7 Career-Ruining Behaviors at the End of an Office Romance

NEW YORK ( TheStreet) -- Although we all know the dangers of going "fishing in the company pond," getting into an office romance may be much easier than getting out of one gracefully. When feelings get hurt and tempers flare, it's inevitable that heated conversations and emotionally charged arguments will ensue -- but having those in the workplace can be a career killer.

Even if you think you and your significant other are level-headed enough to avoid a workplace meltdown or backstabbing, some things are simply out of your control. Experts weigh in on the seven worst ways to end an office romance:

1. Break up at the office

"You may think it sounds crazy, but it happens," says Russ Hovendick, founder of career consultancy Directional Motivation. "Things get so emotionally charged that the discussion can't wait, and you end up having a shouting match at the office."

This most often happens when a couple has a "tenuous" relationship and emotions are at their peak, he says.

"It's not like they came to work that morning preparing to end their relationship, but someone says something to set them off and it escalates, in many cases right in front of people," he says. "Then the question is how your manager will view you after that -- how will they have respect for you when they've seen you have a meltdown?"

In many cases, your boss couldn't care less that your relationship is over -- their real concern is the hindrance of productivity for the rest of the staff.

"Everyone's productivity takes a hit. There's no way it won't have a viral effect in the workplace. Those tensions transcend the borders of your fight -- they affect everyone."

2. Spend hours on the phone every day complaining and crying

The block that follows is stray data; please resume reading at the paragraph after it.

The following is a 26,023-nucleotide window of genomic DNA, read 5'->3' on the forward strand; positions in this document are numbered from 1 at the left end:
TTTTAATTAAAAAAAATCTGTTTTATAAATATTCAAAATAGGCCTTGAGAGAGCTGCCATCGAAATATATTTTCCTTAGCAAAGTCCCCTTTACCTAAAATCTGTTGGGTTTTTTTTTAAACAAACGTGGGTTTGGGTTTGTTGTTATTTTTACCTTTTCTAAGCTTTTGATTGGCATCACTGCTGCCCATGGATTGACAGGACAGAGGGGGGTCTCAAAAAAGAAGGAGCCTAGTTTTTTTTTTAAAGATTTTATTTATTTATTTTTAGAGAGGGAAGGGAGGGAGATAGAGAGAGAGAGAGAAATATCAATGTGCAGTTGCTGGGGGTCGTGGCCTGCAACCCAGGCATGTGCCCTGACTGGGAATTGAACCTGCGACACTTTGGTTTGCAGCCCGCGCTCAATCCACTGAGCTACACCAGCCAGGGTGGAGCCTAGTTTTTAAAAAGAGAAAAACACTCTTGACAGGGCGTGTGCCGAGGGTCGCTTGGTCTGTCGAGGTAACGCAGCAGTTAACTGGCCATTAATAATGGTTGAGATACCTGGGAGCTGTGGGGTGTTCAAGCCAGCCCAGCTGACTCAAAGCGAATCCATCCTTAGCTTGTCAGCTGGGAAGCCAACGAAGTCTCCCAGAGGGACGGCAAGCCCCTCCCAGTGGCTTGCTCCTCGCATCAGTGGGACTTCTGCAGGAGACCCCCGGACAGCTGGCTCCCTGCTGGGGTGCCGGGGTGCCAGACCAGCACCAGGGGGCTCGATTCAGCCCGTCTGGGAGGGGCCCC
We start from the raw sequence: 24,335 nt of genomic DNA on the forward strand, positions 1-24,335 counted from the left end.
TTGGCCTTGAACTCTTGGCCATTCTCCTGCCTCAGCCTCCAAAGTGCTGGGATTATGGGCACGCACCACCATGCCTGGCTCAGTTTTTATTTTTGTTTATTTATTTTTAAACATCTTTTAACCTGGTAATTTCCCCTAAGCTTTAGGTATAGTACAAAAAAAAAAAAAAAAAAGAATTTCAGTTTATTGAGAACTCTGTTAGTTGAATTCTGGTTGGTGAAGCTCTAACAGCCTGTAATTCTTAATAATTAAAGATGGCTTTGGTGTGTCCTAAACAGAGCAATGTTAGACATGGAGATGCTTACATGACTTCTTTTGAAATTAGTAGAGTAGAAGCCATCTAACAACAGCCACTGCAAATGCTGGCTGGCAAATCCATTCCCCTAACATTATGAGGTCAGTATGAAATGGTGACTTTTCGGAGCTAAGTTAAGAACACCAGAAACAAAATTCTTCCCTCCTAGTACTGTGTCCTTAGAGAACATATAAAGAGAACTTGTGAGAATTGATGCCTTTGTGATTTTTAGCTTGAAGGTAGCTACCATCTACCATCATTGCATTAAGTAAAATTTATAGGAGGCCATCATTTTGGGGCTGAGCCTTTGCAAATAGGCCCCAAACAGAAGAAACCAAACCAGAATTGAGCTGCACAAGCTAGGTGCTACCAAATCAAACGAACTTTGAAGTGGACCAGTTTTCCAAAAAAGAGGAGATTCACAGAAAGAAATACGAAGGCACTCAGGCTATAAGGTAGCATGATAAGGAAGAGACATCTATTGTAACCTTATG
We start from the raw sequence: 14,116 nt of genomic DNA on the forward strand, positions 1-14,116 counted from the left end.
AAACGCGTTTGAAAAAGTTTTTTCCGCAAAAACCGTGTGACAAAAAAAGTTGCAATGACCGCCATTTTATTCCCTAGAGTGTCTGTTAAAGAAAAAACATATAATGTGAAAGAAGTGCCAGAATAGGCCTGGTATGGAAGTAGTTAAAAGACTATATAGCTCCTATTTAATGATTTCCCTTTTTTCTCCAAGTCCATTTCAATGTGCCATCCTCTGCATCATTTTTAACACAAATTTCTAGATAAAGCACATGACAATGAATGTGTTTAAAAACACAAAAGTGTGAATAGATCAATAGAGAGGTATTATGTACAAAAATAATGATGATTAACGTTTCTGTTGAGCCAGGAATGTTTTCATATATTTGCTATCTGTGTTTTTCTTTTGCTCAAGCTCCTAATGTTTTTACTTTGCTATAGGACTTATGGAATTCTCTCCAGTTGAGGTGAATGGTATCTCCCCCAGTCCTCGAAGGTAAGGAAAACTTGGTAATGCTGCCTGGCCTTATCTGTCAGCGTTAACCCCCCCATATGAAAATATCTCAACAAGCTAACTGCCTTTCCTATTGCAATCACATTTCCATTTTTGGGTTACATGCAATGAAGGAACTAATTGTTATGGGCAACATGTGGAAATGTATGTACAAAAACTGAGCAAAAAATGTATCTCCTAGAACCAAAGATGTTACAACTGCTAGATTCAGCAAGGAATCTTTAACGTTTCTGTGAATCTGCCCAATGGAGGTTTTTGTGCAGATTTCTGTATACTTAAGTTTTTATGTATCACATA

"You may think you're hiding it, but quite frankly everyone can hear your conversation and everyone knows exactly what's going on," Hovendick says.

If you're the one in the middle of a breakup, you may be so focused on your own emotional state that you become oblivious to what's happening around you, he says. But colleagues "pick up on the vibes quickly" by watching body language and listening in.

"In the same way your co-workers can pick up on chemistry when things are going well, they can pick up on tension when things are going poorly," he says. "They noticed when you were happy, and now they notice that you're miserable."

3. Gossip about your ex to fellow co-workers

"If you're in your cubicle talking to friends and sharing details, then you're gossiping," Hovendick says. "If you're trying to paint everything your ex has ever said or done as evil or stupid, then you're going beyond gossip into something more dangerous."

Before you start dishing to a colleague, ask yourself "Will this make me feel better?" Hovendick suggests. Chances are it won't, but airing your relationship's dirty laundry can have lasting consequences.

In the worst-case scenario, if the gossip you spread is particularly false or damaging, you can be sued for defamation, says David Baffa, a Chicago-based partner in the law firm of Seyfarth Shaw.